Cryptocurrency Miners Have Made Over $330 Million Mining Empty Blocks

Cryptocurrency miners have, across the most popular proof-of-work (PoW) blockchains, made over $300 million mining empty blocks, not securing their network. The problem has been slowly decreasing, however.

According to blockchain research firm Diar, revenues coming from empty blocks were a “negligible portion of total revenues,” but have surpassed the $300 million mark.  In total, miners have made over $21 billion since the start of each blockchain, with Bitcoin accounting for over half of that amount.

The report reads:

Despite a year-on-year decline in the number of empty blocks being solved for Bitcoin, miners have now exceeded $100Mn in revenue since 2012 providing no real value to the network

Per Diar’s report, the number of empty blocks being mined across the cryptocurrency space has halved since 2016, and dropped by almost 20% last year, compared to 2017. In total, Litecoin has rewarded miners with $125 million for solving empty blocks, while Ethereum rewarded them with $113 million, and Bitcoin with little over $100 million.

Ethereum miners, the report adds, earned over $67 million from empty blocks in 2017, when the prices of most cryptocurrencies surged to new all-time highs. This, per Diar, is “by far the greatest reward for a full year across all blockchains.” Since then, ETH has seen a 95% drop in empty blocks mined.

Mining less empty blocks has been helping the Bitcoin network’s fees get lower, as “more blocks are finding transactions.” Compared to Bitcoin, BCH has seen an additional 3,335 empty blocks since August of 2017 – when it forked off the Bitcoin blockchain – despite having less transaction volume.

The report adds the figures should be alarming, as miners have essentially been earning the equivalent of $5 million per month for doing nothing.

The value that is being rewarded for empty blocks should strike alarm bells as revenues across major networks have earned miners for Proof-of-Nothing with $335Mn - the equivalent of $5Mn per month.

PoW-based blockchains reward miners with a specific amount of cryptocurrency per mined block, along with the fees from the transactions included in said block. Diar notes that while the fees today are a small incentive for miners, as rewards drop because of halving events, they will matter in the future.

Fees on the Bitcoin blockchain notably hit an all-time high in December of 2017, when BTC itself got close to the $20,000 mark. Since then, they’ve been dropping because of a decrease in empty blocks, SegWit adoption, transaction batching, and increased Lightning Network adoption.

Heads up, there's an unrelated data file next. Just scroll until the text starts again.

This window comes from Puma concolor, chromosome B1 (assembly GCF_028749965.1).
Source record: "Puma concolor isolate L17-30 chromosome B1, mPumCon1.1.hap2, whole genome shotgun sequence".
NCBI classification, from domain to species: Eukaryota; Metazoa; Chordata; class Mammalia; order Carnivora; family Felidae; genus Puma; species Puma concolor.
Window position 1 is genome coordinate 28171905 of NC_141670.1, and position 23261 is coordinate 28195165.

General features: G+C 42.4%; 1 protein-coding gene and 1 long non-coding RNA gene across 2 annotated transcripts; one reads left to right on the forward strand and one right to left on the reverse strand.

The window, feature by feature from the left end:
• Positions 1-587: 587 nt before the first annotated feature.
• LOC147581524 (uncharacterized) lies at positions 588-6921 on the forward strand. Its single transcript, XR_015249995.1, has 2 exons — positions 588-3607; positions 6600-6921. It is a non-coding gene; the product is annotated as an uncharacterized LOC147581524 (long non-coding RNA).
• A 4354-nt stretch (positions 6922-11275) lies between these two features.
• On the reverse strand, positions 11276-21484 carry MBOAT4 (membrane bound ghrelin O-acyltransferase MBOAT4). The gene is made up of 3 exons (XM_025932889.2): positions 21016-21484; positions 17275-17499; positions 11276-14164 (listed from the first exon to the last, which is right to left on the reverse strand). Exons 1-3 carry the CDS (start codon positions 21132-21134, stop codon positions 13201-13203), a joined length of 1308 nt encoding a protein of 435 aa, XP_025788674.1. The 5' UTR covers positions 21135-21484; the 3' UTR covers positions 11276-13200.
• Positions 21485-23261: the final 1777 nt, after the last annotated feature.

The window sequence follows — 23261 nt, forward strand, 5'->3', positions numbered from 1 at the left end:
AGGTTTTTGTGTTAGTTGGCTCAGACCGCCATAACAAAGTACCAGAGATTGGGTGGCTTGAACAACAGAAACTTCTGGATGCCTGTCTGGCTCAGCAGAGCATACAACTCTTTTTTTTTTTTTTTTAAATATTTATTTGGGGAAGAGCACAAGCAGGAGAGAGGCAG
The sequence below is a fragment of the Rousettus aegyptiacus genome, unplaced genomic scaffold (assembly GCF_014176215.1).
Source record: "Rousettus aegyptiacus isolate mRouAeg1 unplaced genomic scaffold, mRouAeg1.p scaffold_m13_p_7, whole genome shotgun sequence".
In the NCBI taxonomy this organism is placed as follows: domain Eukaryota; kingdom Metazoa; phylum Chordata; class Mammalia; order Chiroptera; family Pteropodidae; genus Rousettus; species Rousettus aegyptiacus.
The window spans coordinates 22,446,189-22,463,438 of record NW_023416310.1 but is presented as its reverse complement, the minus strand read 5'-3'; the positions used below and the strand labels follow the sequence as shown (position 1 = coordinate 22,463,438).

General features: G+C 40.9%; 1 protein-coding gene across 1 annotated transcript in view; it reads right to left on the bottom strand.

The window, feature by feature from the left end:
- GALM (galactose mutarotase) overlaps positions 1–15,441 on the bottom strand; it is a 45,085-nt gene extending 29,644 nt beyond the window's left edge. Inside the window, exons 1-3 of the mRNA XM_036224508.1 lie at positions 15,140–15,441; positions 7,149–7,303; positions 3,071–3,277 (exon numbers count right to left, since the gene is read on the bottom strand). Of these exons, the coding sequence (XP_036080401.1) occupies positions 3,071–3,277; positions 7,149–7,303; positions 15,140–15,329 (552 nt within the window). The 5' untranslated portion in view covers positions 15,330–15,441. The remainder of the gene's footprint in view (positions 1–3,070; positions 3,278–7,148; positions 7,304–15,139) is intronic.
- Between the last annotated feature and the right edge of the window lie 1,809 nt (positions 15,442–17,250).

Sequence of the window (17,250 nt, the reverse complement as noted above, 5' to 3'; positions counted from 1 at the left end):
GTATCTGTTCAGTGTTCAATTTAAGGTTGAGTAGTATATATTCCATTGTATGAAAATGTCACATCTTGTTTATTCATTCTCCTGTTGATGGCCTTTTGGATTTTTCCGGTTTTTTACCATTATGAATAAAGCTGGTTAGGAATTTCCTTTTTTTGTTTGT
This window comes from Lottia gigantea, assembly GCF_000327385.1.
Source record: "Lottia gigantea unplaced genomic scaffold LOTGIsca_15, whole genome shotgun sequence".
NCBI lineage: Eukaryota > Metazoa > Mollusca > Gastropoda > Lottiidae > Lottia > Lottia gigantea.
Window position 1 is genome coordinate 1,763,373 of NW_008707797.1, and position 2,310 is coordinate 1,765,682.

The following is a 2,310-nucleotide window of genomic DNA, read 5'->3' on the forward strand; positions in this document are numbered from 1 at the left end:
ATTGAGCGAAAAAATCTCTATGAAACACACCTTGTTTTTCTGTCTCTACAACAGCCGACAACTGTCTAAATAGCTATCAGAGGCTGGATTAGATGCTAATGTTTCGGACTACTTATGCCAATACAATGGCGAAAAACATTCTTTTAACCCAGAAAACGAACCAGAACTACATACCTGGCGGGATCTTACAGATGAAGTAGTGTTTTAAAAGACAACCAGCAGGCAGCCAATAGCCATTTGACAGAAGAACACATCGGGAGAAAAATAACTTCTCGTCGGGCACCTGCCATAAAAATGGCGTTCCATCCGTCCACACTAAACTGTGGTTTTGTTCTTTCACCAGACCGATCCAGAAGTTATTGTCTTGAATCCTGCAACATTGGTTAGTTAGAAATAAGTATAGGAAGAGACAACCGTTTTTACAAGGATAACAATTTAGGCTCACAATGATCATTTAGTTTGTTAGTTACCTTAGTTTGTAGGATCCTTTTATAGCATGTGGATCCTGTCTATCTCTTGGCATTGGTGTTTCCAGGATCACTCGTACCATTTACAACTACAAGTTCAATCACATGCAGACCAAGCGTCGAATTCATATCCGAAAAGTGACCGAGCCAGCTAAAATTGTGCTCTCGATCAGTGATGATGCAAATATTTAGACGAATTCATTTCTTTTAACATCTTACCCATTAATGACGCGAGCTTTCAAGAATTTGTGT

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U.S. CFTC Reportedly Investigating BitMEX for Unlawful Derivatives Trading

The U.S. Commodity Futures Trading Commission (CFTC), the American agency charged with regulating futures markets, are investigating the BitMEX cryptoasset exchange for allegedly allowing U.S. persons to trade on its platform, according to anonymous sources speaking to Bloomberg.

The investigation has already been underway for “months,” and has not been made public by the CFTC. U.S. persons are barred from trading securities, derivatives and futures products on exchanges not regulated by one of its regulatory agencies. The BitMEX exchange is registered in Seychelles, an island archipelago nation in the Indian Ocean.

BitMEX have for some time blocked connections coming from the U.S. and Québec, as well as several other countries, and even recently updated their terms of service to further highlight this standard. Yet it remains easy to bypass this geoblocking with the use of a virtual private network (VPN).

A spokesperson for BitMEX told CryptoGlobe:

"HDR Global Trading Limited, owner of BitMEX, as a matter of company policy, does not comment on any media reports about inquiries or investigations by government agencies or regulators and we have no comment on this report."

VPNs and Crypto Exchanges

CryptoGlobe considered this issue in detail early in 2019, and found BitMEX to be at risk of precisely such an investigation based on historical example and industry experts’ opinions.

A September 2018 report from the Office of the New York State Attorney General (OAG) on general performance of many top cryptoasset exchanges wrote on the subject of VPNs: “platforms must take reasonable steps to unmask or block customers that attempt to access their site via known VPN connections.”

The contest between VPNs and entities trying to block VPNs is an ongoing and complex battle. It remains a question however, whether BitMEX, beyond blocking IPs originating from unauthorized countries like the U.S., institutes any further measures to prevent those users from connecting using basic routing tools.

Nearly a year ago, U.S. authorities seized the domain of 1Broker, a Marshall-islands based exchange offering services similar to BitMEX’s to offering unapproved services to U.S. persons. 1Broker was well known for allowing U.S. IPs to connect without even a VPN to mask the origin.